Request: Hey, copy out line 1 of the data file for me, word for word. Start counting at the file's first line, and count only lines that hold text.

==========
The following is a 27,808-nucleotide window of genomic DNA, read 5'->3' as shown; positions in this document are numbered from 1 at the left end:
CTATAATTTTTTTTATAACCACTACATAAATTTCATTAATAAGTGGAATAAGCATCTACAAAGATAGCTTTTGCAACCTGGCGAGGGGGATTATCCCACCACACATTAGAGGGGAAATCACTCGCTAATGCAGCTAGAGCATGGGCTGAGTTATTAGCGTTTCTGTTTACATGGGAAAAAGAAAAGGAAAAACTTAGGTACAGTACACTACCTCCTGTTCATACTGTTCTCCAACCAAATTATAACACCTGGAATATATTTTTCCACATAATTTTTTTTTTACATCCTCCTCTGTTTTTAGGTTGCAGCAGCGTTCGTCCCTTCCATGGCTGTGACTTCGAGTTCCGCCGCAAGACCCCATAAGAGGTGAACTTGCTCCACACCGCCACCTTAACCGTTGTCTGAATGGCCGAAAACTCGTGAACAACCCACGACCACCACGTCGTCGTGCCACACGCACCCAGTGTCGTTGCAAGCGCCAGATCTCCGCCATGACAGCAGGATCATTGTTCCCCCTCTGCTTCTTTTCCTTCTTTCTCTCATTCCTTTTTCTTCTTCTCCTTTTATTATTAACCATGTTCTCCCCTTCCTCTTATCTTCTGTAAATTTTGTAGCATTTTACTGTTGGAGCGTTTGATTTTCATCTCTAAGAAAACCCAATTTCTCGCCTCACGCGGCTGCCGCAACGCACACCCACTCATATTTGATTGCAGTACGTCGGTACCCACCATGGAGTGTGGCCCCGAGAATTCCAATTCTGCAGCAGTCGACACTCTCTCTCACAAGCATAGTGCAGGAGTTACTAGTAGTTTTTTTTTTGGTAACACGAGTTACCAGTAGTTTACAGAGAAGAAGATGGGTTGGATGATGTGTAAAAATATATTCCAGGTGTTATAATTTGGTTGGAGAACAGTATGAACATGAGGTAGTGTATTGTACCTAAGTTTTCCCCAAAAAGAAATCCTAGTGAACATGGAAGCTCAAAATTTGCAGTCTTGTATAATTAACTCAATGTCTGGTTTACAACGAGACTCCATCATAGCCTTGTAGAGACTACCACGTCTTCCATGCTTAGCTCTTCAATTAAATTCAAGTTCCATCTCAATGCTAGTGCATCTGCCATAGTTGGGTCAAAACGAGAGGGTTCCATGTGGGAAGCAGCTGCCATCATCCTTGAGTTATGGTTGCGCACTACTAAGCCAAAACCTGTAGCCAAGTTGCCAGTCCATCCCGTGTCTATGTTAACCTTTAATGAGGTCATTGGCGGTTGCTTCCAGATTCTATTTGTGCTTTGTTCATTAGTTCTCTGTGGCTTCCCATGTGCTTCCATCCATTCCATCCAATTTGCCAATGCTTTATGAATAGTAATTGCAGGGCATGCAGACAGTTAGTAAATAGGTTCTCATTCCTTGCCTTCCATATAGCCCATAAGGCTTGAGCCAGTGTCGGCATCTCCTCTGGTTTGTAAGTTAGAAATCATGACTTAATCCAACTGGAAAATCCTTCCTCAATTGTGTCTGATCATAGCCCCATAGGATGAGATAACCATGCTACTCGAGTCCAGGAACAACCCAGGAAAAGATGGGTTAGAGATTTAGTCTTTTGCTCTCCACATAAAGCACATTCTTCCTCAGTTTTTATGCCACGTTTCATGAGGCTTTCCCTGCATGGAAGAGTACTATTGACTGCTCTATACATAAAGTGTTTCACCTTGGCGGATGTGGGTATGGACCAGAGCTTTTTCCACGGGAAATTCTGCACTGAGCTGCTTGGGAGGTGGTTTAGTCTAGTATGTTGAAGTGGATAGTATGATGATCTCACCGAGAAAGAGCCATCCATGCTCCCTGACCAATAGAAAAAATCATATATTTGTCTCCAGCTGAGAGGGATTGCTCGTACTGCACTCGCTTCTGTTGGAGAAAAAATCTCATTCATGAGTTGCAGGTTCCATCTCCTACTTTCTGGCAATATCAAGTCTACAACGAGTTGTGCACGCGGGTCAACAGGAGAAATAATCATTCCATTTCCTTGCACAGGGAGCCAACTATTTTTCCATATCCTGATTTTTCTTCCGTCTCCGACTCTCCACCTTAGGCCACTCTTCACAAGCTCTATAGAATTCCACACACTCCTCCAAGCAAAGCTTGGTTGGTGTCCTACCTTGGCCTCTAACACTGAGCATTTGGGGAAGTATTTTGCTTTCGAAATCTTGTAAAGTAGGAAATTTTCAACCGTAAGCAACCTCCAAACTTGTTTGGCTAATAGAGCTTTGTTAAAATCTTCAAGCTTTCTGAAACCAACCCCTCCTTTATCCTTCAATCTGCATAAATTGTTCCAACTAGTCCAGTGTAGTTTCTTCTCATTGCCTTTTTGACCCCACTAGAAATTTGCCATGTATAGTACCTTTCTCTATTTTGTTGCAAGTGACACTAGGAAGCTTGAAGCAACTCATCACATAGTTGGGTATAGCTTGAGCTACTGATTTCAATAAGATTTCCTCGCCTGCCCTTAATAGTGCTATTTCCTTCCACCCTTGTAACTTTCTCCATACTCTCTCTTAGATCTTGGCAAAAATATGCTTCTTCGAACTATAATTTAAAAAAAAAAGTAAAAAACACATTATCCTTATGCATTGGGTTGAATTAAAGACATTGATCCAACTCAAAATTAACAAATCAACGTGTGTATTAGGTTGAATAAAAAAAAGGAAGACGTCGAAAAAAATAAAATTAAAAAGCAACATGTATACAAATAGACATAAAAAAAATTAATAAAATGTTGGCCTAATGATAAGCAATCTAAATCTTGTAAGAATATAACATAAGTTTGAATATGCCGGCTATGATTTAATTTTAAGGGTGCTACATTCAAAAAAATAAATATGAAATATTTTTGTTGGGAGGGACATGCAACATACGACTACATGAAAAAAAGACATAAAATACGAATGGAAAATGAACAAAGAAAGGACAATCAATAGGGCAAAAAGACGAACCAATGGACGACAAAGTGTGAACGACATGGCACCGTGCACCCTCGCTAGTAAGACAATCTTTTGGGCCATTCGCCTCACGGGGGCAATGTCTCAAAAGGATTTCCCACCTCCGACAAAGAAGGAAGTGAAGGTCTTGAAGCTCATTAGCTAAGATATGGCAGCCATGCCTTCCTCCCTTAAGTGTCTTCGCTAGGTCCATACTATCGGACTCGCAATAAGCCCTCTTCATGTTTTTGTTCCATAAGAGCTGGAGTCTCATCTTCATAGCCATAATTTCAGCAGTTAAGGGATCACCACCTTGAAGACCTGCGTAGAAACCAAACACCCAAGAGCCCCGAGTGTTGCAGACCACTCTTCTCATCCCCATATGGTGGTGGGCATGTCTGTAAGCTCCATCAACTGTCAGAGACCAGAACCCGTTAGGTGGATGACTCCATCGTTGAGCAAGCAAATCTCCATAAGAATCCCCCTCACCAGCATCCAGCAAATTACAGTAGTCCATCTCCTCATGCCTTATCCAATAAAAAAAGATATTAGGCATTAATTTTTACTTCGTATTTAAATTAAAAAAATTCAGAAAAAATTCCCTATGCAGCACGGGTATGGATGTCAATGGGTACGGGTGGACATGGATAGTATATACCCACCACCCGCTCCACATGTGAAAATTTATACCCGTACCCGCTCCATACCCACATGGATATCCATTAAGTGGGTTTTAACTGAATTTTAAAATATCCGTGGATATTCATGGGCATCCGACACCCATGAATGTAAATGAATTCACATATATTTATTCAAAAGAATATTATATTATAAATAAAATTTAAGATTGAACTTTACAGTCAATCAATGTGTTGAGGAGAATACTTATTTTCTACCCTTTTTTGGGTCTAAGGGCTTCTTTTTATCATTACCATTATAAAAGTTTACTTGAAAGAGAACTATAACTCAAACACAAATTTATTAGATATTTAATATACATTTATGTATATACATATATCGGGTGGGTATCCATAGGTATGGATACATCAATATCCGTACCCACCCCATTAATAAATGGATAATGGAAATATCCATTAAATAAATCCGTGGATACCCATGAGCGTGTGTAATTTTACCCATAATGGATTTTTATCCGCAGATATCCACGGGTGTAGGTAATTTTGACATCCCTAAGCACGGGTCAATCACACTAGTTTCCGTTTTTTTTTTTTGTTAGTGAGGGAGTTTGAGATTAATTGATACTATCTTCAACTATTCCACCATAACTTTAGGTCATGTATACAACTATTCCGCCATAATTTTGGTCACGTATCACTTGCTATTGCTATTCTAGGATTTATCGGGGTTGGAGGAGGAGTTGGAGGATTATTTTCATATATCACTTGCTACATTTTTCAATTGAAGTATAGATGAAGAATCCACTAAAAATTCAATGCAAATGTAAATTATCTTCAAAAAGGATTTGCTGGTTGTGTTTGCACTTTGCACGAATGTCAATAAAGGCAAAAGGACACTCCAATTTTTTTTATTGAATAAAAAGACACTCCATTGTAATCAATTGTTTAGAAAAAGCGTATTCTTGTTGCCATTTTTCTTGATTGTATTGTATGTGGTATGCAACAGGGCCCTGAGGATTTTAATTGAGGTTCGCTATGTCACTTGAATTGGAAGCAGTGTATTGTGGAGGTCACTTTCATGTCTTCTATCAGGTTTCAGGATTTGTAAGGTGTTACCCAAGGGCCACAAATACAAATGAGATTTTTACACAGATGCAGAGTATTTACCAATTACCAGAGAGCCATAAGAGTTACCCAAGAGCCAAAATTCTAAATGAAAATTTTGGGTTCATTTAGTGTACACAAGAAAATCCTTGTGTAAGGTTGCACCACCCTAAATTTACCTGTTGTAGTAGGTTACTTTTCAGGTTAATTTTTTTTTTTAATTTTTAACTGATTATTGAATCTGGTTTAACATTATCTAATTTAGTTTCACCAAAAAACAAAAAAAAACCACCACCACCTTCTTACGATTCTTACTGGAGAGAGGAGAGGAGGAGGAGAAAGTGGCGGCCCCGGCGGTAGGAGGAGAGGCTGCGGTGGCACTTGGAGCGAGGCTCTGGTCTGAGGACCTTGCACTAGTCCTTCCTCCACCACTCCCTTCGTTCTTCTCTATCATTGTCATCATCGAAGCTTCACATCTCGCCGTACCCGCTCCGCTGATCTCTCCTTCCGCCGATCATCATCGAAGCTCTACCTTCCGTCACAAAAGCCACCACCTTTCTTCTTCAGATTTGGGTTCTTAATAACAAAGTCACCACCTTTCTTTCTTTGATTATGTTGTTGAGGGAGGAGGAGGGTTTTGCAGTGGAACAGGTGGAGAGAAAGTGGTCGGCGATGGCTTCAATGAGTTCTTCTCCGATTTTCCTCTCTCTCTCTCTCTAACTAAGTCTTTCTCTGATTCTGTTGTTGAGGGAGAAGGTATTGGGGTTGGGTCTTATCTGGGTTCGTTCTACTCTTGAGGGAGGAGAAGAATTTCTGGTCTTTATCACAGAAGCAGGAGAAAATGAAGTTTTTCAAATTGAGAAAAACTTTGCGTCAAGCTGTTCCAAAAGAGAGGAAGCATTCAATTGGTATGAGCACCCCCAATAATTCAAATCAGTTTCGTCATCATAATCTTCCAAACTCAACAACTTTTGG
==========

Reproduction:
The following is a 27,808-nucleotide window of genomic DNA, read 5'->3' as shown; positions in this document are numbered from 1 at the left end: